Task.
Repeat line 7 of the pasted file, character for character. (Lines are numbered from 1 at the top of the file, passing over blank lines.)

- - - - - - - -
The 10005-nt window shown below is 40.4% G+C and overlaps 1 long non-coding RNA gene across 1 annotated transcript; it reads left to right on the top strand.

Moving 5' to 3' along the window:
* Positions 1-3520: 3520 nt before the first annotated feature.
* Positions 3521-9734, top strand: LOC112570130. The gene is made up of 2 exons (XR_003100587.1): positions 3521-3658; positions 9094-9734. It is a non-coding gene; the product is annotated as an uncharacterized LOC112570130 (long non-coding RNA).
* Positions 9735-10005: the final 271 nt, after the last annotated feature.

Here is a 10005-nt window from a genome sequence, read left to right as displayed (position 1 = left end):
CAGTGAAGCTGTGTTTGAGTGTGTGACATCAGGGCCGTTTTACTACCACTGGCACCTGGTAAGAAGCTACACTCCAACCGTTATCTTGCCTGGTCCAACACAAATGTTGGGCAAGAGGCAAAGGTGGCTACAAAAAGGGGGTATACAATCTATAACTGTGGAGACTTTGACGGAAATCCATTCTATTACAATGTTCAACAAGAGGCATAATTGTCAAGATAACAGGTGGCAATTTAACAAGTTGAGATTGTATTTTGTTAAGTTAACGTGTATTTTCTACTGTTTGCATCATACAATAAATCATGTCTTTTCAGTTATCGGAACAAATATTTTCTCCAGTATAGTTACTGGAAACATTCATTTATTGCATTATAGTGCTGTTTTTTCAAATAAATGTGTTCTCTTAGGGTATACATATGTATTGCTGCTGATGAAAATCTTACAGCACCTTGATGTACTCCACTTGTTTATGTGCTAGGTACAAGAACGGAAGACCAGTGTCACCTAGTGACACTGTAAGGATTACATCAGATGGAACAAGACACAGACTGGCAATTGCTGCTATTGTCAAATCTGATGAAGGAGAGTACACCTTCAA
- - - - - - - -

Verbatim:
CAGTGAAGCTGTGTTTGAGTGTGTGACATCAGGGCCGTTTTACTACCACTGGCACCTGGTAAGAAGCTACACTCCAACCGTTATCTTGCCTGGTCCAACACAAATGTTGGGCAAGAGGCAAAGGTGGCTACAAAAAGGGGGTATACAATCTATAACTGTGGAGACTTTGACGGAAATCCATTCTATTACAATGTTCAACAAGAGGCATAATTGTCAAGATAACAGGTGGCAATTTAACAAGTTGAGATTGTATTTTGTTAAGTTAACGTGTATTTTCTACTGTTTGCATCATACAATAAATCATGTCTTTTCAGTTATCGGAACAAATATTTTCTCCAGTATAGTTACTGGAAACATTCATTTATTGCATTATAGTGCTGTTTTTTCAAATAAATGTGTTCTCTTAGGGTATACATATGTATTGCTGCTGATGAAAATCTTACAGCACCTTGATGTACTCCACTTGTTTATGTGCTAGGTACAAGAACGGAAGACCAGTGTCACCTAGTGACACTGTAAGGATTACATCAGATGGAACAAGACACAGACTGGCAATTGCTGCTATTGTCAAATCTGATGAAGGAGAGTACACCTTCAA